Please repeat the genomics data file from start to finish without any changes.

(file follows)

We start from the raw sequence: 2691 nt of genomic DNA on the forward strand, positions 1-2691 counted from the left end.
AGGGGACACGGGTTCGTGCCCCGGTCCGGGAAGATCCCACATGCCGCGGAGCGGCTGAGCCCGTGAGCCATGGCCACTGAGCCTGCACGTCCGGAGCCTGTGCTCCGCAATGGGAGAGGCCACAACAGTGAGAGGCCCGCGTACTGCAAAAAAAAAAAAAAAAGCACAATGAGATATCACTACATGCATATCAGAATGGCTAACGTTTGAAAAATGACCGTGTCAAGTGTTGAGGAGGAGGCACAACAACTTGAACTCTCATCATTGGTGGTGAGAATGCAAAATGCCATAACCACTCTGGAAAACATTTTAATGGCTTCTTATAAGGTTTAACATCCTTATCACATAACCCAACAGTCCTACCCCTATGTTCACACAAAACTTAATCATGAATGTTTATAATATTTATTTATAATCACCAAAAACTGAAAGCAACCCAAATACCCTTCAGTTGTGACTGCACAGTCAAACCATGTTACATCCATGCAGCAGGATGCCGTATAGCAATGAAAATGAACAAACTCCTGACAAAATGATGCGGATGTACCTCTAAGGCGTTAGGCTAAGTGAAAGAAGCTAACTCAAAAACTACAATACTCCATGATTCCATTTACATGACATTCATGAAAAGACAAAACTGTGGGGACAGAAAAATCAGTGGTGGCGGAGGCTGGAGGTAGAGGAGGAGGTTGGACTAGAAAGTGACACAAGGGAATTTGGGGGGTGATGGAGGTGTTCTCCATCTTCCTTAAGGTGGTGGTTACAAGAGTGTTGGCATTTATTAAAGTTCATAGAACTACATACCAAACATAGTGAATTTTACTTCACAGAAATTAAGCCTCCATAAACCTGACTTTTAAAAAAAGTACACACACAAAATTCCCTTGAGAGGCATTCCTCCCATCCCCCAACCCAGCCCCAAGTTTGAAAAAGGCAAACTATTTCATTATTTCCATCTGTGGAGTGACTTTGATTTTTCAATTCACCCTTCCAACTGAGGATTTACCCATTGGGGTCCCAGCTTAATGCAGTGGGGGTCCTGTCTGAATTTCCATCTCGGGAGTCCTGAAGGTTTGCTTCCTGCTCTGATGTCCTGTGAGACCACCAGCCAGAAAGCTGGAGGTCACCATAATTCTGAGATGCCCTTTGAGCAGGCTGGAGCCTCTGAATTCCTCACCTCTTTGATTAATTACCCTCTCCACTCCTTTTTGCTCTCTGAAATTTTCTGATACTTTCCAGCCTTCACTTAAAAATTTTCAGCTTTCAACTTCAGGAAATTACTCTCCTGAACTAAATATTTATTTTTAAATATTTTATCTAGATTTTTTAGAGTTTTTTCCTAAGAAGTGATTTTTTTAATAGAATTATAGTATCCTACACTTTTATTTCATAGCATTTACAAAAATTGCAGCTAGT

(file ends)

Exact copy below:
We start from the raw sequence: 2691 nt of genomic DNA on the forward strand, positions 1-2691 counted from the left end.
AGGGGACACGGGTTCGTGCCCCGGTCCGGGAAGATCCCACATGCCGCGGAGCGGCTGAGCCCGTGAGCCATGGCCACTGAGCCTGCACGTCCGGAGCCTGTGCTCCGCAATGGGAGAGGCCACAACAGTGAGAGGCCCGCGTACTGCAAAAAAAAAAAAAAAAGCACAATGAGATATCACTACATGCATATCAGAATGGCTAACGTTTGAAAAATGACCGTGTCAAGTGTTGAGGAGGAGGCACAACAACTTGAACTCTCATCATTGGTGGTGAGAATGCAAAATGCCATAACCACTCTGGAAAACATTTTAATGGCTTCTTATAAGGTTTAACATCCTTATCACATAACCCAACAGTCCTACCCCTATGTTCACACAAAACTTAATCATGAATGTTTATAATATTTATTTATAATCACCAAAAACTGAAAGCAACCCAAATACCCTTCAGTTGTGACTGCACAGTCAAACCATGTTACATCCATGCAGCAGGATGCCGTATAGCAATGAAAATGAACAAACTCCTGACAAAATGATGCGGATGTACCTCTAAGGCGTTAGGCTAAGTGAAAGAAGCTAACTCAAAAACTACAATACTCCATGATTCCATTTACATGACATTCATGAAAAGACAAAACTGTGGGGACAGAAAAATCAGTGGTGGCGGAGGCTGGAGGTAGAGGAGGAGGTTGGACTAGAAAGTGACACAAGGGAATTTGGGGGGTGATGGAGGTGTTCTCCATCTTCCTTAAGGTGGTGGTTACAAGAGTGTTGGCATTTATTAAAGTTCATAGAACTACATACCAAACATAGTGAATTTTACTTCACAGAAATTAAGCCTCCATAAACCTGACTTTTAAAAAAAGTACACACACAAAATTCCCTTGAGAGGCATTCCTCCCATCCCCCAACCCAGCCCCAAGTTTGAAAAAGGCAAACTATTTCATTATTTCCATCTGTGGAGTGACTTTGATTTTTCAATTCACCCTTCCAACTGAGGATTTACCCATTGGGGTCCCAGCTTAATGCAGTGGGGGTCCTGTCTGAATTTCCATCTCGGGAGTCCTGAAGGTTTGCTTCCTGCTCTGATGTCCTGTGAGACCACCAGCCAGAAAGCTGGAGGTCACCATAATTCTGAGATGCCCTTTGAGCAGGCTGGAGCCTCTGAATTCCTCACCTCTTTGATTAATTACCCTCTCCACTCCTTTTTGCTCTCTGAAATTTTCTGATACTTTCCAGCCTTCACTTAAAAATTTTCAGCTTTCAACTTCAGGAAATTACTCTCCTGAACTAAATATTTATTTTTAAATATTTTATCTAGATTTTTTAGAGTTTTTTCCTAAGAAGTGATTTTTTTAATAGAATTATAGTATCCTACACTTTTATTTCATAGCATTTACAAAAATTGCAGCTAGT